American Communities Program

Welcome!  We are happy to announce the call for proposals for our 2017-18 research theme: 

The American Communities Program, 2017-18
Call for Fellowship Proposals


Deadline: Friday, March 17, 2017 5pm. Submission guidelines are at the end of the announcement.

Civility often is taken for granted as necessary to community building and social formation, or lamented as a lost good.  However, few examinations of what constitutes civility and its embodied and discursive enactments exist.  This year’s theme invites humanities-based analyses of the uses, pitfalls, forms, and structures of civility as a cultural practice in the past, present, and future.

Tenured and tenure-track faculty at CSULA are invited to submit proposals for two different fellowship programs: 1) ACP Working Group Fellowships (working groups may include graduate or advanced undergraduate students) and 2) ACP Individual Fellowships. While individuals may apply for both, only one fellowship may be accepted.

This year’s theme asks questions including, but not limited to, the following:

  • In what specific ways can the theme be theorized? How has civility been defined and deployed and to what ends? Is civility a viable and legitimate enterprise? What are its benefits and limits?
  • What practices of engagement beyond civility are possible and what might they yield?
  • How does critical study of civility allow us to rethink community, what it signifies, and how it can be brought into being? How might it enable us to rethink alliances and the processes by which they are forged?
  • What can the specific modes of inquiry grounding the humanities as a specific mode of inquiry infuse into practices and theories of civility, and what can studies of civility offer the humanities?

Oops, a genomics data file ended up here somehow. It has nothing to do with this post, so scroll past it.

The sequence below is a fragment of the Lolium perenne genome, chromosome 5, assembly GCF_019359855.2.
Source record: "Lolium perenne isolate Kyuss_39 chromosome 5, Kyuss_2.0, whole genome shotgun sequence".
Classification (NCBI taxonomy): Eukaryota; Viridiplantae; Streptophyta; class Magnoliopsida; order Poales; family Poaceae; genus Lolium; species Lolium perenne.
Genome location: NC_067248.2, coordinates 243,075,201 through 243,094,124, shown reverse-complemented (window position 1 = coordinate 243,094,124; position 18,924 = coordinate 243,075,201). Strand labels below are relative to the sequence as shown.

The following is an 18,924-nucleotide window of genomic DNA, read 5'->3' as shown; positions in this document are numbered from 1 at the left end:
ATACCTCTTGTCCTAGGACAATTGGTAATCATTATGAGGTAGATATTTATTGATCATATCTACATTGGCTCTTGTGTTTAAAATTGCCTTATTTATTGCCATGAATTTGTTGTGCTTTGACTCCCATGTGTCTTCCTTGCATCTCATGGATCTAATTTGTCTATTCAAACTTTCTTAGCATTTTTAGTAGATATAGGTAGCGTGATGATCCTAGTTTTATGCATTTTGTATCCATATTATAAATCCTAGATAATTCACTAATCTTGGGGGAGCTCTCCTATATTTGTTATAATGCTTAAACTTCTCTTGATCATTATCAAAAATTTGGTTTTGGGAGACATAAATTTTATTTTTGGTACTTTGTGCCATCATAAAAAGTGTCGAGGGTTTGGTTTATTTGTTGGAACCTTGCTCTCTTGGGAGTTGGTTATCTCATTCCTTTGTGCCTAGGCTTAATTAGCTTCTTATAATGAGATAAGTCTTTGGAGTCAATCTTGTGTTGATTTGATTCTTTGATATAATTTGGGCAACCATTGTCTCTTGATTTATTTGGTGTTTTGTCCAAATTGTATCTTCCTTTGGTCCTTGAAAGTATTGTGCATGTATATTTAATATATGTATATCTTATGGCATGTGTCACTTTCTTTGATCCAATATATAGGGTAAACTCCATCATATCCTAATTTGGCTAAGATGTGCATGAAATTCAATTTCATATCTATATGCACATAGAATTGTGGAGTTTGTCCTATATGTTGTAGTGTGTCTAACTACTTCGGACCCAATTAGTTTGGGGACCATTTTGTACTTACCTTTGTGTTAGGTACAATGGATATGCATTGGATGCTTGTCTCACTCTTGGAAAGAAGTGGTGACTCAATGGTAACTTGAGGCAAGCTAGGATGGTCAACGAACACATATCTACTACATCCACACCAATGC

• Etymologically, “civility” initially referred to citizenship and civil order before acquiring connotations of politeness, courtesy, and secularity. How do the various meanings of civility and incivility inform analyses of cultural and national boundary-making, colonialism, and/or structures of value?
  • What are the intersections between civility and democratic ethics? Between civility, discipline, violence, and/or dissent?
  • Civility assumes that societies or cultural formations are rational and functional. What happens to our theories of civility and communalism if we foreground the irrational?
  • What material and epistemological conditions hinder and/or promote civility and its efficacy?
  • How is civility inflected by issues of race, class, gender, and/or sexuality?
  • Is there an affect of civility? How does it function?
  • How might individuals or communities respond to the absence of civility?
  • What role might the University play in fostering or exemplifying civility?
  • What intersections between scholarly knowledge, cultural performance, pedagogical innovation, and/or civic engagement do new theorizations of civility make visible? 


NEW PROGRAM: Interdisciplinary Working Group Fellowships